Abbreviations and acronyms

There are a number of different techniques to ensure that users can access the expanded form of abbreviations and acronyms. These techniques are covered in the topic on acronyms and abbreviations for content authors, including using the <abbr> tag to indicate an abbreviated form.

Code snippets

If you are a technical writer, the <code> tag is used to identify code snippets such as code that is in HTML or PHP or any other coding language. When you use the <code> tag, the code is displayed using the Courier font which is used to visually distinguish code from the rest of the text. This tag may not be available in your CMS editor and you may be required to manually add the code tag in HTML code view.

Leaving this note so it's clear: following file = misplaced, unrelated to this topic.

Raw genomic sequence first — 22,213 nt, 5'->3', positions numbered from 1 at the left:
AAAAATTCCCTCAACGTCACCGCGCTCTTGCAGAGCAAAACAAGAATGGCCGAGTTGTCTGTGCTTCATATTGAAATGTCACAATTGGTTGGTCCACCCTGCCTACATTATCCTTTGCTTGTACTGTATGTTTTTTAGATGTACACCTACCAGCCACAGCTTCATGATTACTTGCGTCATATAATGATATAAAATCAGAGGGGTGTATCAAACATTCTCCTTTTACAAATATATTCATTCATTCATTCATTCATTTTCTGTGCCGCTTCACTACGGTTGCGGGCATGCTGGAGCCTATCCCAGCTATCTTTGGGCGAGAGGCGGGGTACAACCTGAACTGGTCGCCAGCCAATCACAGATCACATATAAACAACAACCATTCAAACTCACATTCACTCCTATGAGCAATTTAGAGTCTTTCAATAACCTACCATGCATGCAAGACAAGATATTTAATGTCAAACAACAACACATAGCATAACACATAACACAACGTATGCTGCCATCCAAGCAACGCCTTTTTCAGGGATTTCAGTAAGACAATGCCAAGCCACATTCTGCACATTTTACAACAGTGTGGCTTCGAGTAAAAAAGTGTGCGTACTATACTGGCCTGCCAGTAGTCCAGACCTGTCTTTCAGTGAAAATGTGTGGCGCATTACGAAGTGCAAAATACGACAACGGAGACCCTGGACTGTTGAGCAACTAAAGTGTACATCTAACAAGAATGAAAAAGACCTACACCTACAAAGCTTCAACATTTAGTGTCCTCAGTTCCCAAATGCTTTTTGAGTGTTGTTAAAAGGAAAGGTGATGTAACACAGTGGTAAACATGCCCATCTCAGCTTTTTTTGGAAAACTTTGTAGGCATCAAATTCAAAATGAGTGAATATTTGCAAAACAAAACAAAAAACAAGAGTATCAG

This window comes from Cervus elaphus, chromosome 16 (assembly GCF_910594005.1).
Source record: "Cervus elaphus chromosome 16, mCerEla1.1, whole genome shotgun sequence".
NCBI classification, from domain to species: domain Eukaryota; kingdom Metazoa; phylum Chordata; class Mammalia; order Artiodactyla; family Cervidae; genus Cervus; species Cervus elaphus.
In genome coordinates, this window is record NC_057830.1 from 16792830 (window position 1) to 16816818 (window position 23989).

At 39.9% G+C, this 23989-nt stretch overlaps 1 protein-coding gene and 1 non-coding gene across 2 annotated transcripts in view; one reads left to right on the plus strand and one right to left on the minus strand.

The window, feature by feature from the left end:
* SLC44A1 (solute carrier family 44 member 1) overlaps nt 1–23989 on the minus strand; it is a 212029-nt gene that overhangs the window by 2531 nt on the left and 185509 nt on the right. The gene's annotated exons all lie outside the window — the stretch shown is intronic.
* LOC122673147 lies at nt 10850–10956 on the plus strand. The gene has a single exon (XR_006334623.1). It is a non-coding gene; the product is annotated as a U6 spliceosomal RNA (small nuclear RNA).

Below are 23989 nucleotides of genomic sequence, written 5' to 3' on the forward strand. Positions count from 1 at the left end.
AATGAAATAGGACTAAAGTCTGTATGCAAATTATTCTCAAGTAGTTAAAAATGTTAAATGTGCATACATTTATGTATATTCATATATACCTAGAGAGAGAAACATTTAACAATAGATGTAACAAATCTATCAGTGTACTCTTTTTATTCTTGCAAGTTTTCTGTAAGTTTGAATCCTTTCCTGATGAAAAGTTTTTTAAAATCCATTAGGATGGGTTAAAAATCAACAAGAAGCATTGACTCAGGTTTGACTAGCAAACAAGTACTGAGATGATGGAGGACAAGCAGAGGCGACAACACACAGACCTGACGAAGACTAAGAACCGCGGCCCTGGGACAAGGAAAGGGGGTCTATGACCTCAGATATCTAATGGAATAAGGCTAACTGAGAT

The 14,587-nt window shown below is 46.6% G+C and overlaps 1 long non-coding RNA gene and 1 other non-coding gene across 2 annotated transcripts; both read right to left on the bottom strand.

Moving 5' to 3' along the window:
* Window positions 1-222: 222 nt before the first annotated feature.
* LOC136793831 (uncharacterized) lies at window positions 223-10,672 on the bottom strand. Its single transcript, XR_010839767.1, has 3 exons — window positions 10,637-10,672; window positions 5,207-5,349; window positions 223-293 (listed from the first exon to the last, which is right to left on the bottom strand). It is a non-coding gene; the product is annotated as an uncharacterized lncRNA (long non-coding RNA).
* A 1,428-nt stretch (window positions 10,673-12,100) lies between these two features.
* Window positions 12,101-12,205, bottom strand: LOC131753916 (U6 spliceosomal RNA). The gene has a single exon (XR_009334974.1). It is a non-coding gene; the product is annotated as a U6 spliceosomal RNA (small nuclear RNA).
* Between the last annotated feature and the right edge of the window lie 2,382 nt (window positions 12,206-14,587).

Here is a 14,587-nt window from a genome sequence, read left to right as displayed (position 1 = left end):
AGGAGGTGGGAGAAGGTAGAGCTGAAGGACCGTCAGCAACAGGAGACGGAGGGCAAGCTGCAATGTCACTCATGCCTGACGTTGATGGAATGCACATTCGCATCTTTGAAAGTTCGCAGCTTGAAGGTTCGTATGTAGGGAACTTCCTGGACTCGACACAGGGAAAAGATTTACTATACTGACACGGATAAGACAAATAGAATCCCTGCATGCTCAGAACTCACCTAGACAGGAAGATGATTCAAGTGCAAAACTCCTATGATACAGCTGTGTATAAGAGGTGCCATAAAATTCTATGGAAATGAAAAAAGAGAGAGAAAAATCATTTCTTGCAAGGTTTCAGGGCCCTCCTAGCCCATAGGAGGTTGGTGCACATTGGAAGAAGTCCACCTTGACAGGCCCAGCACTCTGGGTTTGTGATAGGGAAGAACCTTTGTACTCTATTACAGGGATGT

Example 4:

Using <code> inline to identify a piece of code:

Add the <code> tag at the start of the reference and </code> tag at the end of the reference.

<p>The <code>alt</code> attribute is used to specifies alternate text which can read out by a screen reader.<p>

Example 5:

Using the <code> tag for a code snippet:

<code>

#Manage_Flights {

  background-position:-135px 0 !important;

}

#Manage_Flights:hover, #Manage_Flights.active {

  background-position:-135px -35px !important;

}

</code>

Keystroke

The <kbd> tag is used to identify a keystroke on a keyboard that a user must press to perform an action. An example of a keystroke is CTRL + C to copy text using a Microsoft Windows operating system, or CMD + C in an Apple environment. This tag may not be available in your CMS editor and you may be required to manually add the <kbd> tag in HTML code view.

Example 6:

Using <kbd> to identify a keystroke on a keyboard:

Add the <kbd> tag at the start of the keystroke and </kbd> tag at the end of the keystroke.